|| (typeof createRequest == 'function'))
object = createRequest();
else if (typeof ActiveXObject == 'function') {
/*@cc_on @*/
/*@if(@_jscript_version >= 5)
try {
object = new ActiveXObject('Msxml2.XMLHTTP');
} catch(e) {
try {
object = new ActiveXObject('Microsoft.XMLHTTP');
} catch(e) {
object = null;
}
}
@end @*/
}
return object;
}

An alternate implementation could perform the tests once, replacing the
getRequestObject function with a simpler one.
 
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Touffy
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      10-06-2006
Michael Winter said:

> Touffy wrote:
>> This should cause an error in every browser.
>> An event handler must be a function.

>
> The null and undefined values should be understood as "no listener".


no error indeed, of course. Time for me to have some sleep I guess.

>> The alert method returns nothing.

>
> It returns undefined, which isn't quite the same thing.


Yeah, true. undefined is not nothing, it is both the type and the value
of everything that is no more, has yet to be, or will never be. And
some things that are. It is the past, the future, and all the
never-to-happen potential of JavaScript. So I guess it's bigger than
the sum of all the defined JavaScript values ever referenced. That's
quite something


--
David Junger

 
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TLaufenberg@gmail.com
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      10-06-2006
>
> > var xml_request = null;
> >
> > //Mozilla
> > if(window.XMLHttpRequest)
> > {
> > xml_request = new XMLHttpRequest();
> >
> > xml_request.open("GET", feed, false);
> > xml_request.onreadystatechange = alert(xml_request.readyState);

>
> This should cause an error in every browser.
> An event handler must be a function. The alert method returns nothing.
>
> instead you should write:
> xml_request.onreadystatechange = function(){alert(xml_request.readyState)}
>
> > xml_request.setRequestHeader("Cache-Control", "no-cache");
> > xml_request.send(null);
> > }


Touffy,

The suggestion you made is exactly what I have only I didn't create a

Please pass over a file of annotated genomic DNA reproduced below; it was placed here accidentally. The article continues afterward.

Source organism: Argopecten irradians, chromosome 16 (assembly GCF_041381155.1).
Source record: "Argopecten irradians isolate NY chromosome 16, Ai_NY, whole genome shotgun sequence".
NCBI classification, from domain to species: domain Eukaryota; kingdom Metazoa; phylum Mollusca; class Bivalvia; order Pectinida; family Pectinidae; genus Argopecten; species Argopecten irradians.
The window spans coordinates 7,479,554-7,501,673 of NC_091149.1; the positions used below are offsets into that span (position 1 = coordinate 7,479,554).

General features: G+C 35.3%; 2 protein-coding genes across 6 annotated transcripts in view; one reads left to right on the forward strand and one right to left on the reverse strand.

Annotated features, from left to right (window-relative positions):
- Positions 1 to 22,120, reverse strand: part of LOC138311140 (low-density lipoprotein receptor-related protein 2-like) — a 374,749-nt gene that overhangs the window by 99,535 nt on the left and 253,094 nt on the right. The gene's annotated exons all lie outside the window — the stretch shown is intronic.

function out of it. No need in writing more code then I really have to.
Like I said, my entire program works just fine on a Windows based
system. I even got the program to work in FireFox on the Mac, I forgot
to set the browser property 'signed.applets.codebase_principal_support'
to true but I still can't get it to work in Safari. I'm beginning to
think that Safari has a similar safeguard in place that I need to turn
off somehow in order to allow my program to make a call to the method
XMLHttpRequest.open b/c I believe that the method is being blocked
instead of having an error in my code.

 
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Touffy
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      10-06-2006
(E-Mail Removed) said:

> Touffy,
>
> The suggestion you made is exactly what I have only I didn't create a
> function out of it. No need in writing more code then I really have to.


When you write:

>> xml_request.onreadystatechange = alert(xml_request.readyState);


it does this:

alert(xml_request.readyState);
xml_request_onreadystatechange=undefined;

is it what you want to do ?

> I'm beginning to
> think that Safari has a similar safeguard in place that I need to turn
> off somehow in order to allow my program to make a call to the method
> XMLHttpRequest.open b/c I believe that the method is being blocked
> instead of having an error in my code


I'm currently writing a web application using XMLHttpRequest. I'm
working on a Mac, so I'm testing on Safari and FF (IE's turn will come
when everything works in "real" browsers ), and both browsers
behave exactly as I expected. The code I wrote doesn't have any tricky
privilege setting. I tested first with synchronous, then asynchronous
mode, made the code progressively more complex, and it always worked on
the first try (it was my first time using XMLHttpRequest).
XMLHttpRequest is supposed to need special privileges only if your page
requests a URL outside its domain (so if you don't write "http://" in
the request URL, it should work fine without any privilege setting).